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P.R. business, community leaders support transparency legislation

A number of civic and professional organizations that met during the 10th Annual Puerto Rican Summit held in Orlando, Florida May 17th, 2019 agreed to endorse U.S. House of Representatives Resolution 683, the Puerto Rico Recovery Accuracy Disclosures Act of 2019 that establishes conflict of interest disclosure provisions.

Representatives of the Puerto Rican Chamber of Commerce (Miami), the Puerto Rican Chamber of Central Florida (Orlando), the Puerto Rico Chamber of Commerce (San Juan), the Florida Chapter of the Puerto Rico Society of Certified Public Accountants, and the Puerto Rico Manufacturers Association came together at the summit.

“The Puerto Rican Summit provides an opportunity for community leaders to come together and discuss issues of importance to Puerto Rico and the greater Puerto Rican community on the island and on the mainland. Our discussions reveal agreement that Puerto Rico should have the same bankruptcy transparency requirements as the mainland United States, and we support legislation that achieves this common sense goal by fixing the flaws in PROMESA,” said Luis De Rosa, executive director of the Puerto Rican Summit.

“We need to ensure that there are appropriate protections in place during Puerto Rico’s economic recovery and that every tax dollar spent in this process is done so prudently and with the appropriate oversight,” he said.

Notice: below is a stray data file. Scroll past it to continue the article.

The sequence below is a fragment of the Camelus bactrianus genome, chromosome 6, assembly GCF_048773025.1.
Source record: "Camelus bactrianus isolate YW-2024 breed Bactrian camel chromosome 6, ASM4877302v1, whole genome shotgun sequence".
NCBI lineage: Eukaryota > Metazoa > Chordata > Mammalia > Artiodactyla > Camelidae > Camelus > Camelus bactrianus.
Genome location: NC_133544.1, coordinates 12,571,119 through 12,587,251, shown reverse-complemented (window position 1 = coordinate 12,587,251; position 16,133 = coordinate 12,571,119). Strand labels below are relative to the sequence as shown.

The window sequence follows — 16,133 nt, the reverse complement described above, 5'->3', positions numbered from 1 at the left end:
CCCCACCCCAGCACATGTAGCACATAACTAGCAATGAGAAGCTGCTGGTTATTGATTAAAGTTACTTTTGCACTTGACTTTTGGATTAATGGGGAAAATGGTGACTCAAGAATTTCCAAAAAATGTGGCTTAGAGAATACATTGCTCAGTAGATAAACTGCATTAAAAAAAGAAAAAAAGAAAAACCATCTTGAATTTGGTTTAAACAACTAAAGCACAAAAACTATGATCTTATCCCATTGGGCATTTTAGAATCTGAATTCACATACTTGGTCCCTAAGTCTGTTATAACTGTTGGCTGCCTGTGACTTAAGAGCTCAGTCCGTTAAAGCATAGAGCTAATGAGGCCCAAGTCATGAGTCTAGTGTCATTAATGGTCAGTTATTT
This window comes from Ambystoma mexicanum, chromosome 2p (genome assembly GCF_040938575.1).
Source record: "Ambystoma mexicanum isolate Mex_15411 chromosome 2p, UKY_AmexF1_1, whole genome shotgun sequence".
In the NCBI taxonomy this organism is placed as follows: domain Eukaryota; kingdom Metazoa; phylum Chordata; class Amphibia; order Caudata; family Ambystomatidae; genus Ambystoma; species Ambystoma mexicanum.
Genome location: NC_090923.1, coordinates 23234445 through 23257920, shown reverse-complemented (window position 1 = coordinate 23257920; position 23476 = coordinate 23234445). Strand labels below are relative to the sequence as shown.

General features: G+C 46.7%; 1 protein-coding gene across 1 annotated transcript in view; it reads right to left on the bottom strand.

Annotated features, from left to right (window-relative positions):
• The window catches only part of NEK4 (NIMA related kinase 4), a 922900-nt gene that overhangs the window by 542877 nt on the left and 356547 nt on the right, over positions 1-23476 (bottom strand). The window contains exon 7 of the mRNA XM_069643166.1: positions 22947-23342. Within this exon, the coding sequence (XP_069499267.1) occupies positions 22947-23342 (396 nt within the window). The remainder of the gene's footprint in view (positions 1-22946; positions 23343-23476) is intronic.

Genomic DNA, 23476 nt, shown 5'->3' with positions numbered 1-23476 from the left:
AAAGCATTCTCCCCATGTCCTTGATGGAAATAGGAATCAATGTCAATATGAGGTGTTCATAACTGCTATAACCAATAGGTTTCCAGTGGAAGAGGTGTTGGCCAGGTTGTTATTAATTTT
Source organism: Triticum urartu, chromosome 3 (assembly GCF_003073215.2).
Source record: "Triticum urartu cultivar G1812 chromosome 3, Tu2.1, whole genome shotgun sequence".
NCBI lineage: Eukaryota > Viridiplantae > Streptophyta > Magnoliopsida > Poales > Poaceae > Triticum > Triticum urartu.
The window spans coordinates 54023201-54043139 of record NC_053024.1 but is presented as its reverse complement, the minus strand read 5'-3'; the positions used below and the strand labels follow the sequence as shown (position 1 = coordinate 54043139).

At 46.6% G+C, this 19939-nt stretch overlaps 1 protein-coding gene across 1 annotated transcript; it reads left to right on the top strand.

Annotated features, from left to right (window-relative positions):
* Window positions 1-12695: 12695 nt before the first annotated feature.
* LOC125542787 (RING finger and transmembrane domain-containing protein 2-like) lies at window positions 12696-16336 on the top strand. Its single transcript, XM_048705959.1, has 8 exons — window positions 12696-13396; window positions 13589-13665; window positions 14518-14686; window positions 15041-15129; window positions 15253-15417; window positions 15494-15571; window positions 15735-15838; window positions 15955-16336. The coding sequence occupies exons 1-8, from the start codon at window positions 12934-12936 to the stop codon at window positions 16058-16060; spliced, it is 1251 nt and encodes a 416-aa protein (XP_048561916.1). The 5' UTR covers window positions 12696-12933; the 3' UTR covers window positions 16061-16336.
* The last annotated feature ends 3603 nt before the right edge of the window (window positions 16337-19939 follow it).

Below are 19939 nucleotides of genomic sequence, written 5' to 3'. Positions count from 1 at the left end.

When Congress passed PROMESA in 2016, the law helped Puerto Rico take the first steps towards economic stability, but it was “missing key provisions to prevent conflicts of interest from playing a role in the debt restructuring process, leaving Puerto Rico at a disadvantage in bankruptcy proceedings compared to other parts of the United States,” the group said.

The bill was introduced to address PROMESA’s shortcomings with needed improvements. It will strengthen requirements for disclosures and investigating potential conflicts of interest during the bankruptcy process in Puerto Rico, bringing Puerto Rican bankruptcy requirements up to par with that of the rest of the United States.

“We want to thank Representatives Rob Bishop, Nydia Velázquez, Darren Soto, Puerto Rico’s Resident Commissioner Jenniffer González-Colón and the bipartisan group of co-sponsors who are taking a strong stand for transparency and accountability in Puerto Rico’s economic recovery process,” said De Rosa. “It’s time for the full Congress to act and pass this important legislation.”

The organizations participating at the Puerto Rican Summit committed to educating the Puerto Rican community on this issue and seeking bi-partisan support of H.R. 683 from members of Congress.

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This story was written by our staff based on a press release.

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